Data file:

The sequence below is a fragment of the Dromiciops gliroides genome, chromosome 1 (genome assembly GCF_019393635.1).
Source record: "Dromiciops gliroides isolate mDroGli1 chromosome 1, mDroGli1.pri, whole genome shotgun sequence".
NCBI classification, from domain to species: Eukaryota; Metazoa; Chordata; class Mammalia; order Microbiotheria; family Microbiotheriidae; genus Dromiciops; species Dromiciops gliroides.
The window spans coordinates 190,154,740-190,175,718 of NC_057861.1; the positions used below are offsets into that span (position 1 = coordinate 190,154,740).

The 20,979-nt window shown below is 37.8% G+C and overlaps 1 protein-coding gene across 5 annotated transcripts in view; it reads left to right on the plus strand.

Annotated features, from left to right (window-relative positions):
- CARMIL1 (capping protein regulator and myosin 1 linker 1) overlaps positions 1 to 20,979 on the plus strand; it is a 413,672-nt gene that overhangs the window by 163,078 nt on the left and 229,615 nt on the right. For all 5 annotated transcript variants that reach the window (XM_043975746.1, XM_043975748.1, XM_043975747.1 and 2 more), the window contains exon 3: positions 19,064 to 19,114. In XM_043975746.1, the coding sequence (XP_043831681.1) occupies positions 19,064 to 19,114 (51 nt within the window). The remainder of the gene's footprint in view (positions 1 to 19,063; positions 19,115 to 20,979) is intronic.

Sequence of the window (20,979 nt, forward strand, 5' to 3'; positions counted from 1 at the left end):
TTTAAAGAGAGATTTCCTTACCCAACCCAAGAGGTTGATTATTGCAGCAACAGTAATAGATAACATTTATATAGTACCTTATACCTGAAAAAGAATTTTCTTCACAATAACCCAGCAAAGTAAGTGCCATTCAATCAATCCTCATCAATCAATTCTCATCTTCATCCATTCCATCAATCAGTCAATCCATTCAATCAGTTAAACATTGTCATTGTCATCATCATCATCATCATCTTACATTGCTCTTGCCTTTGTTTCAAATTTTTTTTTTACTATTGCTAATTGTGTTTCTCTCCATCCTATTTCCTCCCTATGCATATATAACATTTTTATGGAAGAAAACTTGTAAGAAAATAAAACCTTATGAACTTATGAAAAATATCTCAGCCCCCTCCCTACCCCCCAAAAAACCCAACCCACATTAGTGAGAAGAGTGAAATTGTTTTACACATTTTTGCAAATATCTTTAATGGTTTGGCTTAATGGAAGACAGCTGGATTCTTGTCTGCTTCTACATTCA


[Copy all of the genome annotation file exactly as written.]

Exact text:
The sequence below is a fragment of the Dromiciops gliroides genome, chromosome 1 (genome assembly GCF_019393635.1).
Source record: "Dromiciops gliroides isolate mDroGli1 chromosome 1, mDroGli1.pri, whole genome shotgun sequence".
NCBI classification, from domain to species: Eukaryota; Metazoa; Chordata; class Mammalia; order Microbiotheria; family Microbiotheriidae; genus Dromiciops; species Dromiciops gliroides.
The window spans coordinates 190,154,740-190,175,718 of NC_057861.1; the positions used below are offsets into that span (position 1 = coordinate 190,154,740).

The 20,979-nt window shown below is 37.8% G+C and overlaps 1 protein-coding gene across 5 annotated transcripts in view; it reads left to right on the plus strand.

Annotated features, from left to right (window-relative positions):
- CARMIL1 (capping protein regulator and myosin 1 linker 1) overlaps positions 1 to 20,979 on the plus strand; it is a 413,672-nt gene that overhangs the window by 163,078 nt on the left and 229,615 nt on the right. For all 5 annotated transcript variants that reach the window (XM_043975746.1, XM_043975748.1, XM_043975747.1 and 2 more), the window contains exon 3: positions 19,064 to 19,114. In XM_043975746.1, the coding sequence (XP_043831681.1) occupies positions 19,064 to 19,114 (51 nt within the window). The remainder of the gene's footprint in view (positions 1 to 19,063; positions 19,115 to 20,979) is intronic.

Sequence of the window (20,979 nt, forward strand, 5' to 3'; positions counted from 1 at the left end):
TTTAAAGAGAGATTTCCTTACCCAACCCAAGAGGTTGATTATTGCAGCAACAGTAATAGATAACATTTATATAGTACCTTATACCTGAAAAAGAATTTTCTTCACAATAACCCAGCAAAGTAAGTGCCATTCAATCAATCCTCATCAATCAATTCTCATCTTCATCCATTCCATCAATCAGTCAATCCATTCAATCAGTTAAACATTGTCATTGTCATCATCATCATCATCATCTTACATTGCTCTTGCCTTTGTTTCAAATTTTTTTTTTACTATTGCTAATTGTGTTTCTCTCCATCCTATTTCCTCCCTATGCATATATAACATTTTTATGGAAGAAAACTTGTAAGAAAATAAAACCTTATGAACTTATGAAAAATATCTCAGCCCCCTCCCTACCCCCCAAAAAACCCAACCCACATTAGTGAGAAGAGTGAAATTGTTTTACACATTTTTGCAAATATCTTTAATGGTTTGGCTTAATGGAAGACAGCTGGATTCTTGTCTGCTTCTACATTCA